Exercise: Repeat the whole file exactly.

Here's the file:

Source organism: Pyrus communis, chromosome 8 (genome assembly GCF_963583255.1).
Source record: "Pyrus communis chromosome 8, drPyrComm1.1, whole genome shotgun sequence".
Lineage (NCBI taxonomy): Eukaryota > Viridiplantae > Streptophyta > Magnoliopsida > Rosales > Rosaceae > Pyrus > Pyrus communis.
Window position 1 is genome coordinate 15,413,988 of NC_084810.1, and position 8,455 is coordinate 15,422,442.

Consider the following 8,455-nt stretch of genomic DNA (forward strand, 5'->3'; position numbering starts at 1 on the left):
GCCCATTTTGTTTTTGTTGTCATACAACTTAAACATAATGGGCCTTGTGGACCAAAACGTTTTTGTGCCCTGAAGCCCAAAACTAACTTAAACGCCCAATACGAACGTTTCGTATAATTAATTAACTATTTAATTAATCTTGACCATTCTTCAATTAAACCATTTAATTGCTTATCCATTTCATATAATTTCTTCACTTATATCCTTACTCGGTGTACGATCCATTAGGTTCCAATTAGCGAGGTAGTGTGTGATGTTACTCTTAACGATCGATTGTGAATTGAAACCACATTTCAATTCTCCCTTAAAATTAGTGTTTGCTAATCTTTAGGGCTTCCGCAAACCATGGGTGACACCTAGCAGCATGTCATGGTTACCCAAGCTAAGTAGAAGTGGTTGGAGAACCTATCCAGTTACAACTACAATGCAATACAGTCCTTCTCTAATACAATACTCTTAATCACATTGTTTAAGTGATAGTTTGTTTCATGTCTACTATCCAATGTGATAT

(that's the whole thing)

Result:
Source organism: Pyrus communis, chromosome 8 (genome assembly GCF_963583255.1).
Source record: "Pyrus communis chromosome 8, drPyrComm1.1, whole genome shotgun sequence".
Lineage (NCBI taxonomy): Eukaryota > Viridiplantae > Streptophyta > Magnoliopsida > Rosales > Rosaceae > Pyrus > Pyrus communis.
Window position 1 is genome coordinate 15,413,988 of NC_084810.1, and position 8,455 is coordinate 15,422,442.

Consider the following 8,455-nt stretch of genomic DNA (forward strand, 5'->3'; position numbering starts at 1 on the left):
GCCCATTTTGTTTTTGTTGTCATACAACTTAAACATAATGGGCCTTGTGGACCAAAACGTTTTTGTGCCCTGAAGCCCAAAACTAACTTAAACGCCCAATACGAACGTTTCGTATAATTAATTAACTATTTAATTAATCTTGACCATTCTTCAATTAAACCATTTAATTGCTTATCCATTTCATATAATTTCTTCACTTATATCCTTACTCGGTGTACGATCCATTAGGTTCCAATTAGCGAGGTAGTGTGTGATGTTACTCTTAACGATCGATTGTGAATTGAAACCACATTTCAATTCTCCCTTAAAATTAGTGTTTGCTAATCTTTAGGGCTTCCGCAAACCATGGGTGACACCTAGCAGCATGTCATGGTTACCCAAGCTAAGTAGAAGTGGTTGGAGAACCTATCCAGTTACAACTACAATGCAATACAGTCCTTCTCTAATACAATACTCTTAATCACATTGTTTAAGTGATAGTTTGTTTCATGTCTACTATCCAATGTGATAT